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Astronomical Applications Department, U.S. Naval Observatory - lyap2 (Page 4)

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Astronomical Applications Department, U.S. Naval Observatory - lyap2
quences of increasing Jupiter's mass to speed
up perturbation effects.
The dynamical system utilized for this study
is the three-dimensional elliptic restricted three-
body (ERTB) problem, with Jupiter as the sec-
ondary mass m
. We integrated the equations
of motion in the rotating-pulsating frame (cf.
Szebehely 1967, Szebehely and Giacaglia 1964)
with a Bulirsch-Stoer extrapolation method
(e.g. Stoer and Bulirsch 1980, Press et al.
1992). See Murison (1989) for details on the
numerical performance of the integrator. The
(constant) eccentricity used for Jupiter in all
cases was e
=0.04848. This model is conven-
ient because of its simplicity. The ERTB prob-
lem is the simplest dynamical model which is
still complex enough to exhibit all the important
behavior required for this study. Comparisons
with a model that includes the effects of Saturn
on the motion of Jupiter (cf. Lecar and Frank-
lin, 1973) yielded no significant differences that
would affect our results in the region of the
asteroid belt considered here. In particular, an
integration of (2311) El Leoncito yielded a T
of 460 T
, fully consistent with our value of 422
. Relying on a reasonable and simple statisti-
cal interpretation, as well as indications from
recent nonlinear dynamics literature, we conjec-
ture that the property of certain orbits to
exhibit long-term "stability" despite short
Lyapunov times is in fact to be expected, as we
argue in the next section.
Along with each orbit, a second "test" orbit
was integrated. This second orbit started a dis-
tance 10
in phase space from the reference
orbit and was used for calculating the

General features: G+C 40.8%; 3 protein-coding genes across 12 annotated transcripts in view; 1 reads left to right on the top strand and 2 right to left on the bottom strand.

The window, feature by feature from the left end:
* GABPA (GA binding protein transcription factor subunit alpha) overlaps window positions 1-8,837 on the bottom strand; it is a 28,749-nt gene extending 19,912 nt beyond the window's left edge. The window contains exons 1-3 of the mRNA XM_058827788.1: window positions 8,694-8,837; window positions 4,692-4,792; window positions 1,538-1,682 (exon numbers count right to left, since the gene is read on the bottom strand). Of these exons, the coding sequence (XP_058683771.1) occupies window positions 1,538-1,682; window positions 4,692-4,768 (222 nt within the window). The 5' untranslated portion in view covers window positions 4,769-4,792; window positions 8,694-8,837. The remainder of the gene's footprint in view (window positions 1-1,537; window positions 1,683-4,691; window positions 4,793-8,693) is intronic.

Lyapunov exponent. Renormalization of the
test orbit with respect to the reference orbit
occurred whenever the phase space distance
exceeded 10
, thus avoiding saturation prob-
lems. See e.g. Benettin et al. (1976) and Wolf
et al. (1985) for details on calculating Lyapu-
nov exponents.
We obtained orbital elements for the 25
We performed numerical integrations for
each of the 25 asteroids. Predicted event times
were determined by application of the T
relation, eq. (1), to the calculated Lyapunov
exponent. The length of these integrations was
Jovian years (~1.2 Myr) ­ sufficient to
determine whether or not the predicted event
time is within several standard deviations of the
age of the solar system, T
. Longer integra-
tions, though certainly possible, are in fact
unnecessary, since the shortest Lyapunov times
(those most likely to be in serious disagreement
with the age of the solar system) are accurately
In order to investigate the T
relation for
a high mass ratio, we integrated 440 fictitious
outer-belt orbits over a wide range of initial
semimajor axis with m
=10 M
. The initial
eccentricity of these orbits was 0.05, the longi-
tude of pericenter 320 deg, inclination 3 deg,

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